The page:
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Lincroft, NJ

1 recommendation

reply to Floppy

Re: [Bill] Comcast billing issue on the Consumerist site

I really don't think that the woman is ordering the PPV herself.

If Comcast has verified that it is coming from one of her current boxes (and not from one of those old ones she originally swapped out), then here are some possibilities:

"One expert tells Bamboozled it wouldn't be all that difficult for a clever hacker to make it look like their massive porn purchases are being ordered through someone else's set-top box." A "cloned" box?

"... and her boyfriend was at his job, 45 minutes away, from 9 a.m. until 8:14 p.m." Could the boyfriend have stopped back at the apartment during that time?

Could one of their friends or a relative, the super, maintenance man or someone else that could have access to the apartment, be doing this?

One way to eliminate these last two possibilities would be to use a stealth "nanny cam" to record any unattended activity near that cable box. Who knows what it might catch - maybe it is the cat!

Snohomish, WA
said by telcodad:

....would be to use a stealth "nanny cam" to record any unattended activity near that cable box....

yet when the same technology is even hinted at for POSSIBLE home security, advertizing, or motion sensing (a la Kinnect) it is immedietly derided as " invasive, spying", or other such terms.
perhaps a password, along with the understanding that giving the password to ANYONE, is like giving them your credit card would be better.

Respice, Adspice, Prospice
Onion, NJ
they set up a pin for her, and there is still activity...

Lincroft, NJ
reply to telcodad
OK, some more details on this case from the source article:

Bamboozled: Seeing red over blue-movie fees
The Star-Ledger of NJ, NJ.com - April 2, 2012
»www.nj.com/business/index.ssf/20 ··· 169.html

An excerpt (which seems to dismiss a lot of my possible explanations):

"Before taking on Hart's case, we had a host of questions about who has access to her home.

"I am the housekeeper, accountant and chef," she said. "I have no one that comes in."

She has no kids. No family members who come and go. She's not having construction at the home, so workers aren't in and out. Her boyfriend of nine years does have access, but he works a full-time job — including times when movies were ordered.

Upon our request, Hart gave us copies of telephone records and datebooks so we could compare Hart’s and her boyfriend’s locations during the times of the porn charges.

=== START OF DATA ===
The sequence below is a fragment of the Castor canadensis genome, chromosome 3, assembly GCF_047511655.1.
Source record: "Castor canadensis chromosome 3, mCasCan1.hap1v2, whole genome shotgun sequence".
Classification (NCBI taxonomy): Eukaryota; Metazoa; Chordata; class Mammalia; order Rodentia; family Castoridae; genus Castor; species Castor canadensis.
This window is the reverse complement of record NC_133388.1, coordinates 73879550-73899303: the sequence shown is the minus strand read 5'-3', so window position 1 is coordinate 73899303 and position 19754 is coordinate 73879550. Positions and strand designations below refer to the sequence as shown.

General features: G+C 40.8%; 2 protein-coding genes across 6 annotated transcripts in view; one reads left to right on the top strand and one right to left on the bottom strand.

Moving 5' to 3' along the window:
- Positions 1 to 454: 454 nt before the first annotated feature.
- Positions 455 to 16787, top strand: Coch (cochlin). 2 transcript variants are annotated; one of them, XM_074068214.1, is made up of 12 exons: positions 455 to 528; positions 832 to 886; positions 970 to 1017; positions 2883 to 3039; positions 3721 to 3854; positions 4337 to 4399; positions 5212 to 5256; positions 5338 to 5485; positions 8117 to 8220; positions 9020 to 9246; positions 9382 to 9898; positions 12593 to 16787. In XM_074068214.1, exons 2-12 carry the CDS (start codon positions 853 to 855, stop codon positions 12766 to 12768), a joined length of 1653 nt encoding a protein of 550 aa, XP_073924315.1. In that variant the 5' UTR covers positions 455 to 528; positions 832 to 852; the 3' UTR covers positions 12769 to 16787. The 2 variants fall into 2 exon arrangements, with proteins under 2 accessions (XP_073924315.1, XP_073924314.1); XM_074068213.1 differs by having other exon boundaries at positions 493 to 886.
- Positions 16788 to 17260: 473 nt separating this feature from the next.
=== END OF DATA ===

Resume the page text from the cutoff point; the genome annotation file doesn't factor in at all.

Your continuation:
It seems there were plenty of times that Hart has evidence that no one was home, or that her boyfriend was working, when movies were ordered.

For example, there were unauthorized charges on Jan. 21 from 12:30 to 9:30 p.m. Cell phone records, datebook records and receipts show that on Jan. 21, Hart was at a 1:45 doctor’s appointment and her boyfriend was at his job, 45 minutes away, from 9 a.m. until 8:14 p.m.

We looked at many other dates, too.

If the skeptics among you think it has to be the boyfriend, consider this: If he’s been with Hart for nine years, why suddenly order porn for the first time? And even if it was him, after Hart discovered the January charges, why continue to order month after month?

Also, it’s customary for service providers to give customers a credit the first time an unexpected or possibly unauthorized charge appears on a bill. But if Comcast’s investigation determined the orders originated in the house, why credit Hart a second time?

We looked online for similar complaints and found many. Customers said they even unhooked their boxes for an entire month, but the porn charges continued to appear.

We took these questions to Comcast, and while it investigated, we talked to a few experts to see if it was technically possible for someone to hack into another customer’s digital system.

For starters, a simple Google search finds all kinds of ways to allegedly hack into cable boxes, but we’re not techies at heart. We asked the experts.

David Maloney, a security researcher at Rapid7, a security assessment company, said it’s hard to give a definitive answer without knowing the specs of Comcast’s system in that area.

Still, while Comcast said it identified which set-top box placed the orders, Maloney said that’s not a foolproof system.

"STBs are usually identified simply by the MAC (Media Access Control) address, which is easily spoofed," Maloney said.

He said spoofing a MAC address hides the actual hardware address, making it look like orders are coming from a different device.

Additionally, he said, many models of set-top boxes can be modified with new operating systems, giving attackers access.

He said companies often make the mistake of believing their STBs are known quantities and they fail to account for the possibility of them being modified.

"This can result in basic safeguards being neglected due to the mistaken assumption that an attacker could never get on that network," he said.

Maloney also said if a malicious user was able to spoof a request from an STB so it appeared that a request was coming from another STB, it would theoretically be possible to purchase programming and charge it to someone else.

Tech analyst Jeff Kagan also said a hack is possible. He said he’s heard these complaints for years, and not just about Comcast, but about all cable providers.

"It may be just like hackers on your computer. They can hack into networks at various points and they can take service," Kagan said. "(Cable companies) don’t talk about it because they don’t want everyone to know there is a problem.""


Philadelphia, PA

Bamboozled: Seeing red over blue-movie fees
The Star-Ledger of NJ, NJ.com - April 2, 2012

Ah, so she has finally blocked all Comcast PPV. Good for her.

Next stop, netflix!